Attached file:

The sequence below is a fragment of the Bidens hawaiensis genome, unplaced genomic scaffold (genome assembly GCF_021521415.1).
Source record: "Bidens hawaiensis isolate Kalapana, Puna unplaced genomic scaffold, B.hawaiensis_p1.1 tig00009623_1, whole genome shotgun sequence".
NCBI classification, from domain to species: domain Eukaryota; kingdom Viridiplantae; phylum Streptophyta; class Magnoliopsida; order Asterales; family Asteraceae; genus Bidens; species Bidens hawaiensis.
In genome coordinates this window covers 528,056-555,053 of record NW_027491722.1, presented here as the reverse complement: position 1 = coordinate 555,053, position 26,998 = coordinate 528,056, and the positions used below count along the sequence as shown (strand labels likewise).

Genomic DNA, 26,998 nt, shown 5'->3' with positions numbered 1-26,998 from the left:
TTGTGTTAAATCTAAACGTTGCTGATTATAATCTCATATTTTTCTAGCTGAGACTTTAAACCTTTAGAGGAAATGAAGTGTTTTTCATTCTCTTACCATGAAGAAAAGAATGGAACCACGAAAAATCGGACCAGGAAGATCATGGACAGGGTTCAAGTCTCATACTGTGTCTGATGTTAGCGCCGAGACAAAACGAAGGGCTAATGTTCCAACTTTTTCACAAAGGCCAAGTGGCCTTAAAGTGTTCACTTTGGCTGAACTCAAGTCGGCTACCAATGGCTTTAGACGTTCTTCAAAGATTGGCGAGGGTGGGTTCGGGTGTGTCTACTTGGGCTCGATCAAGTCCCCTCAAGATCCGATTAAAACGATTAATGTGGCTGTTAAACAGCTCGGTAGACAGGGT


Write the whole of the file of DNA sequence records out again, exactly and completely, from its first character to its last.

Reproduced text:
The sequence below is a fragment of the Bidens hawaiensis genome, unplaced genomic scaffold (genome assembly GCF_021521415.1).
Source record: "Bidens hawaiensis isolate Kalapana, Puna unplaced genomic scaffold, B.hawaiensis_p1.1 tig00009623_1, whole genome shotgun sequence".
NCBI classification, from domain to species: domain Eukaryota; kingdom Viridiplantae; phylum Streptophyta; class Magnoliopsida; order Asterales; family Asteraceae; genus Bidens; species Bidens hawaiensis.
In genome coordinates this window covers 528,056-555,053 of record NW_027491722.1, presented here as the reverse complement: position 1 = coordinate 555,053, position 26,998 = coordinate 528,056, and the positions used below count along the sequence as shown (strand labels likewise).

Genomic DNA, 26,998 nt, shown 5'->3' with positions numbered 1-26,998 from the left:
TTGTGTTAAATCTAAACGTTGCTGATTATAATCTCATATTTTTCTAGCTGAGACTTTAAACCTTTAGAGGAAATGAAGTGTTTTTCATTCTCTTACCATGAAGAAAAGAATGGAACCACGAAAAATCGGACCAGGAAGATCATGGACAGGGTTCAAGTCTCATACTGTGTCTGATGTTAGCGCCGAGACAAAACGAAGGGCTAATGTTCCAACTTTTTCACAAAGGCCAAGTGGCCTTAAAGTGTTCACTTTGGCTGAACTCAAGTCGGCTACCAATGGCTTTAGACGTTCTTCAAAGATTGGCGAGGGTGGGTTCGGGTGTGTCTACTTGGGCTCGATCAAGTCCCCTCAAGATCCGATTAAAACGATTAATGTGGCTGTTAAACAGCTCGGTAGACAGGGT